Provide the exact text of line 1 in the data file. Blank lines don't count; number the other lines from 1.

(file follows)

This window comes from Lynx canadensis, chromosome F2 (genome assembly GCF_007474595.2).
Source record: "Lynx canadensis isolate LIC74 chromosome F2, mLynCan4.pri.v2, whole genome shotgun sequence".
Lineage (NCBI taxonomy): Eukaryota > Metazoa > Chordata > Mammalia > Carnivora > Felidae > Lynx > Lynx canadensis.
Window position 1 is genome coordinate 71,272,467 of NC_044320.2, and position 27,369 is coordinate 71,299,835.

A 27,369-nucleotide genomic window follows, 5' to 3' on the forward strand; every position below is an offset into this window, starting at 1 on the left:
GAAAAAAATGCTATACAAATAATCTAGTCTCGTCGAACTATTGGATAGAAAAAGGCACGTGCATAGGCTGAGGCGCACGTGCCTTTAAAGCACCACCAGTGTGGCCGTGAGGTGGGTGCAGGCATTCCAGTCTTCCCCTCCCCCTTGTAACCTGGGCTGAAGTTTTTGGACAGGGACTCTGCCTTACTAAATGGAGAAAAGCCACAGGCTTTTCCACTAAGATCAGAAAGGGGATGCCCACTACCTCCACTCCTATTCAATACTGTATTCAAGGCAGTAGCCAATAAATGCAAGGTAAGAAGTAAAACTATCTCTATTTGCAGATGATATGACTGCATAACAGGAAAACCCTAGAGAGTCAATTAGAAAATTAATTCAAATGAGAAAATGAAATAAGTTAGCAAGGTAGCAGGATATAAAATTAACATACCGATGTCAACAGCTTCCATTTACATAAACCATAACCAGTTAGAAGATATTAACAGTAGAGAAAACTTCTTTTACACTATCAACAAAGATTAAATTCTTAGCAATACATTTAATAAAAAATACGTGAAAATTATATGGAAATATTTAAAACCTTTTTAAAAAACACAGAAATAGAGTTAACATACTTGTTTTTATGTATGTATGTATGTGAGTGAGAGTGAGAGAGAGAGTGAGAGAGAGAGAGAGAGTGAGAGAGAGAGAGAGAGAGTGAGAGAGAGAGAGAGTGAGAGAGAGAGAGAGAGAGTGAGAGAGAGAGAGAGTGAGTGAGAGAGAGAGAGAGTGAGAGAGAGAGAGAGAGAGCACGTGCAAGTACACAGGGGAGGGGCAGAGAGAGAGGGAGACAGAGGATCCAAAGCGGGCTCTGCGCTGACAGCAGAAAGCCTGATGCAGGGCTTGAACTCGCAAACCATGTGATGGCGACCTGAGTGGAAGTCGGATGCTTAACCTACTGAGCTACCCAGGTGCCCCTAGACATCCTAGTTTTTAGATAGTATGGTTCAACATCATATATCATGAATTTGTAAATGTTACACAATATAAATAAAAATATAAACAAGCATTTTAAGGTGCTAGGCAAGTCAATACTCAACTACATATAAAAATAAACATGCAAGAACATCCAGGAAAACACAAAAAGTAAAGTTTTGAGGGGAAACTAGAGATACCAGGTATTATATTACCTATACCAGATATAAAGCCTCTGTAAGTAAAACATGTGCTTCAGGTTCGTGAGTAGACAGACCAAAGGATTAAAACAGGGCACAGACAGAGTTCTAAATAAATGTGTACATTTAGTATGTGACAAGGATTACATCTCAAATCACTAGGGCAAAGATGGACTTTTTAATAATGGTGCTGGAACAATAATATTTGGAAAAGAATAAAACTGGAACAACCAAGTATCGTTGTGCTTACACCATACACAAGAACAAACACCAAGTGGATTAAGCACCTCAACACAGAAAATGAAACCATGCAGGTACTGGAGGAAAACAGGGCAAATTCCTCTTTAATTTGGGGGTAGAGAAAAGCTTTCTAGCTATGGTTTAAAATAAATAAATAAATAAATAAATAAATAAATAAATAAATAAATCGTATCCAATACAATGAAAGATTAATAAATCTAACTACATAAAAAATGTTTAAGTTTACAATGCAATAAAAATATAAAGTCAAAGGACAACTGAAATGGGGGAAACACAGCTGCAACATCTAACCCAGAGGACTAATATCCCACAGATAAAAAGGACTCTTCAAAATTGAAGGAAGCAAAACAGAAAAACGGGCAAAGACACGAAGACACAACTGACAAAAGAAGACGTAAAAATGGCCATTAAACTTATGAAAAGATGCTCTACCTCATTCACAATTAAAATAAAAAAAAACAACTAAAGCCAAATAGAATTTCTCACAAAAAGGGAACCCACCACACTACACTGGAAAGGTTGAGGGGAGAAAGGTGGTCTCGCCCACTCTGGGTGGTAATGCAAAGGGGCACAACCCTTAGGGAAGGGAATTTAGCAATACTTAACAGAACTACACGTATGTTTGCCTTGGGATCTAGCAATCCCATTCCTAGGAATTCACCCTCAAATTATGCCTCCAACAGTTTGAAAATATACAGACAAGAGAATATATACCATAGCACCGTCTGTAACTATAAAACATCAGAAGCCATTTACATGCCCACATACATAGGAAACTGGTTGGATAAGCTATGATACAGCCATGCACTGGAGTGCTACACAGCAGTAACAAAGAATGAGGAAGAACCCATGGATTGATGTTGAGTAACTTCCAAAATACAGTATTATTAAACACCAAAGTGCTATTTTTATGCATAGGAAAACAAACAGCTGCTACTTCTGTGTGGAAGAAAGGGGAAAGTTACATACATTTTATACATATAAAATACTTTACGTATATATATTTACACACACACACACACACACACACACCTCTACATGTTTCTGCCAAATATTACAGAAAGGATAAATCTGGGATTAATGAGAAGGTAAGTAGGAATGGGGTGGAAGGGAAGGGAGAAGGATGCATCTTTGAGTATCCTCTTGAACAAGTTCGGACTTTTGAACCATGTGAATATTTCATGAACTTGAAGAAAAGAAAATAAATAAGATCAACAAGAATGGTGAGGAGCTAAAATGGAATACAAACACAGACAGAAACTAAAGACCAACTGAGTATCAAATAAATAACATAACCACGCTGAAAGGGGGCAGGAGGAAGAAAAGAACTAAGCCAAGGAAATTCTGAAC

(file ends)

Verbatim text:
This window comes from Lynx canadensis, chromosome F2 (genome assembly GCF_007474595.2).